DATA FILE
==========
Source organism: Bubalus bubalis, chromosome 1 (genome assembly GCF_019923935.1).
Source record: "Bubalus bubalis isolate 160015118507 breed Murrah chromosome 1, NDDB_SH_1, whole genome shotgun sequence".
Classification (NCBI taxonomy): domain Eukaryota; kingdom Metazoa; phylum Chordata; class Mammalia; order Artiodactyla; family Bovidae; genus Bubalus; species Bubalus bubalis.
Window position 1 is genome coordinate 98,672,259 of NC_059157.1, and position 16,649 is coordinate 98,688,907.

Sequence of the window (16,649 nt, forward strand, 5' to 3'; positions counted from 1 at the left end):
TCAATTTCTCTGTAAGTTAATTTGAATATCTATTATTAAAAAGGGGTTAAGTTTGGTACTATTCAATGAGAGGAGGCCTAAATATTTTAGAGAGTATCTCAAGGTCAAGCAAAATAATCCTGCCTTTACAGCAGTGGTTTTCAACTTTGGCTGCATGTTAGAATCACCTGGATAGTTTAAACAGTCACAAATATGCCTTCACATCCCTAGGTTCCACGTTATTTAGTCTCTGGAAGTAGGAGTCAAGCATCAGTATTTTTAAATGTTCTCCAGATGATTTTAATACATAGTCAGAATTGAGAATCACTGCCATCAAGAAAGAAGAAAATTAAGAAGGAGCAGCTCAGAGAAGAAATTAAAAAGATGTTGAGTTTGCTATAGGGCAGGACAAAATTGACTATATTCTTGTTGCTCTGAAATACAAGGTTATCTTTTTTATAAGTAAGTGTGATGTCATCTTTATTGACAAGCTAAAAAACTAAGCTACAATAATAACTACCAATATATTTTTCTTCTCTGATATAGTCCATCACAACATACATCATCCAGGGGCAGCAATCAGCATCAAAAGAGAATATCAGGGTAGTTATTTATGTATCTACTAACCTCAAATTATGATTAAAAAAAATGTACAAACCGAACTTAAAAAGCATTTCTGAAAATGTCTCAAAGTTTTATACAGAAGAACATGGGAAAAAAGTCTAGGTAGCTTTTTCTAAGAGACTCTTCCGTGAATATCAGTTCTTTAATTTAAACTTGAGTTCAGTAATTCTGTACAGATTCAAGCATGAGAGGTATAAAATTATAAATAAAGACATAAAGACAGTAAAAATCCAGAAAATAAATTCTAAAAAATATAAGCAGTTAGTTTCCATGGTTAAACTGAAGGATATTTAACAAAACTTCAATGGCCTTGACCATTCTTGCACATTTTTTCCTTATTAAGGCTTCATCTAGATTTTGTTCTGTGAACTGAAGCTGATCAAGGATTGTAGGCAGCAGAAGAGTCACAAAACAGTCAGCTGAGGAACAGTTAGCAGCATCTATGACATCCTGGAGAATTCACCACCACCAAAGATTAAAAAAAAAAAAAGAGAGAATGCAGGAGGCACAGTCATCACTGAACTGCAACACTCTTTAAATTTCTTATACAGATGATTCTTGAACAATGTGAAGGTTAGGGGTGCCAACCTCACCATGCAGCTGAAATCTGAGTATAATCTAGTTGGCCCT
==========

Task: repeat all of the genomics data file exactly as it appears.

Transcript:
Source organism: Bubalus bubalis, chromosome 1 (genome assembly GCF_019923935.1).
Source record: "Bubalus bubalis isolate 160015118507 breed Murrah chromosome 1, NDDB_SH_1, whole genome shotgun sequence".
Classification (NCBI taxonomy): domain Eukaryota; kingdom Metazoa; phylum Chordata; class Mammalia; order Artiodactyla; family Bovidae; genus Bubalus; species Bubalus bubalis.
Window position 1 is genome coordinate 98,672,259 of NC_059157.1, and position 16,649 is coordinate 98,688,907.

Sequence of the window (16,649 nt, forward strand, 5' to 3'; positions counted from 1 at the left end):
TCAATTTCTCTGTAAGTTAATTTGAATATCTATTATTAAAAAGGGGTTAAGTTTGGTACTATTCAATGAGAGGAGGCCTAAATATTTTAGAGAGTATCTCAAGGTCAAGCAAAATAATCCTGCCTTTACAGCAGTGGTTTTCAACTTTGGCTGCATGTTAGAATCACCTGGATAGTTTAAACAGTCACAAATATGCCTTCACATCCCTAGGTTCCACGTTATTTAGTCTCTGGAAGTAGGAGTCAAGCATCAGTATTTTTAAATGTTCTCCAGATGATTTTAATACATAGTCAGAATTGAGAATCACTGCCATCAAGAAAGAAGAAAATTAAGAAGGAGCAGCTCAGAGAAGAAATTAAAAAGATGTTGAGTTTGCTATAGGGCAGGACAAAATTGACTATATTCTTGTTGCTCTGAAATACAAGGTTATCTTTTTTATAAGTAAGTGTGATGTCATCTTTATTGACAAGCTAAAAAACTAAGCTACAATAATAACTACCAATATATTTTTCTTCTCTGATATAGTCCATCACAACATACATCATCCAGGGGCAGCAATCAGCATCAAAAGAGAATATCAGGGTAGTTATTTATGTATCTACTAACCTCAAATTATGATTAAAAAAAATGTACAAACCGAACTTAAAAAGCATTTCTGAAAATGTCTCAAAGTTTTATACAGAAGAACATGGGAAAAAAGTCTAGGTAGCTTTTTCTAAGAGACTCTTCCGTGAATATCAGTTCTTTAATTTAAACTTGAGTTCAGTAATTCTGTACAGATTCAAGCATGAGAGGTATAAAATTATAAATAAAGACATAAAGACAGTAAAAATCCAGAAAATAAATTCTAAAAAATATAAGCAGTTAGTTTCCATGGTTAAACTGAAGGATATTTAACAAAACTTCAATGGCCTTGACCATTCTTGCACATTTTTTCCTTATTAAGGCTTCATCTAGATTTTGTTCTGTGAACTGAAGCTGATCAAGGATTGTAGGCAGCAGAAGAGTCACAAAACAGTCAGCTGAGGAACAGTTAGCAGCATCTATGACATCCTGGAGAATTCACCACCACCAAAGATTAAAAAAAAAAAAAGAGAGAATGCAGGAGGCACAGTCATCACTGAACTGCAACACTCTTTAAATTTCTTATACAGATGATTCTTGAACAATGTGAAGGTTAGGGGTGCCAACCTCACCATGCAGCTGAAATCTGAGTATAATCTAGTTGGCCCT